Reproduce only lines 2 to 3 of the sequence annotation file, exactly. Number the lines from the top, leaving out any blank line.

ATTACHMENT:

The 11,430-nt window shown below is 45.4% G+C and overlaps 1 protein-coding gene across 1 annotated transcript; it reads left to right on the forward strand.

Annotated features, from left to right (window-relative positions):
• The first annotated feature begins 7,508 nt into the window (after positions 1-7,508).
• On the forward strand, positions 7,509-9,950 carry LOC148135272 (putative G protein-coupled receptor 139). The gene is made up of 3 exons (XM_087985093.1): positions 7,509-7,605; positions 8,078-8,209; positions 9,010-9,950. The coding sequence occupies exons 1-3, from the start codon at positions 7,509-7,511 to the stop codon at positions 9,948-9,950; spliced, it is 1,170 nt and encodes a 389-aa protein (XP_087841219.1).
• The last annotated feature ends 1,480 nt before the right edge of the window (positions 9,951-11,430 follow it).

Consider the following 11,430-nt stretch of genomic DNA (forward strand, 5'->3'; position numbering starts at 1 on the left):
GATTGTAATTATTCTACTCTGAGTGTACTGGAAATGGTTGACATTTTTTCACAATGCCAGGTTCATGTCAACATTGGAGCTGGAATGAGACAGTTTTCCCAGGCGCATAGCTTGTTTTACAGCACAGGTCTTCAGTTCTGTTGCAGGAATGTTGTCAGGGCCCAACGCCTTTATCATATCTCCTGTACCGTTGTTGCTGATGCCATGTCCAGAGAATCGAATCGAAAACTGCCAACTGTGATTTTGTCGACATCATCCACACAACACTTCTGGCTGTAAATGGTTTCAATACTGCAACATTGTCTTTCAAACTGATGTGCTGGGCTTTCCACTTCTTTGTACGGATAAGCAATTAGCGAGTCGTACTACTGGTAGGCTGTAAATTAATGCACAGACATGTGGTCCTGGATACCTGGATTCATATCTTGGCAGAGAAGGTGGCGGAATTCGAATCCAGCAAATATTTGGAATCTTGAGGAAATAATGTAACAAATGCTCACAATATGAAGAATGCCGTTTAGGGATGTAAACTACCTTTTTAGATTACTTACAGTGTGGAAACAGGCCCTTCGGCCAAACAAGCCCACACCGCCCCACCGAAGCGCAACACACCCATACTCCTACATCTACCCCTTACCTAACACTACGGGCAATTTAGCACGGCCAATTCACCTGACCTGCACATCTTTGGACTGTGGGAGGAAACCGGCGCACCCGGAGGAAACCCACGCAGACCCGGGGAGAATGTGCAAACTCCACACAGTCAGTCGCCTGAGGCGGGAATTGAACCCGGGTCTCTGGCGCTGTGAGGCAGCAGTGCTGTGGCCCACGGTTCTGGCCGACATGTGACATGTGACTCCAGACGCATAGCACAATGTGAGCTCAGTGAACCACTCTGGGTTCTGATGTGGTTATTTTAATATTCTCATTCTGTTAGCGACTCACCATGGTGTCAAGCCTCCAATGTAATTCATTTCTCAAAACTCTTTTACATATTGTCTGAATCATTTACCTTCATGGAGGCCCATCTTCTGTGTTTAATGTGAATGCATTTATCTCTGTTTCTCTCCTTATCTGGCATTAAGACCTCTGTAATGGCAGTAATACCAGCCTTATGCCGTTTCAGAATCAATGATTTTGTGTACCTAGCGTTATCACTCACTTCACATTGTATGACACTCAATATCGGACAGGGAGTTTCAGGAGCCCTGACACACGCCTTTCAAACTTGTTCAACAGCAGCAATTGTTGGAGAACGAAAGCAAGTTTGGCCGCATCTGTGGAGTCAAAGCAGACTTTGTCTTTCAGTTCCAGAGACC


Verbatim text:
Annotated features, from left to right (window-relative positions):
• The first annotated feature begins 7,508 nt into the window (after positions 1-7,508).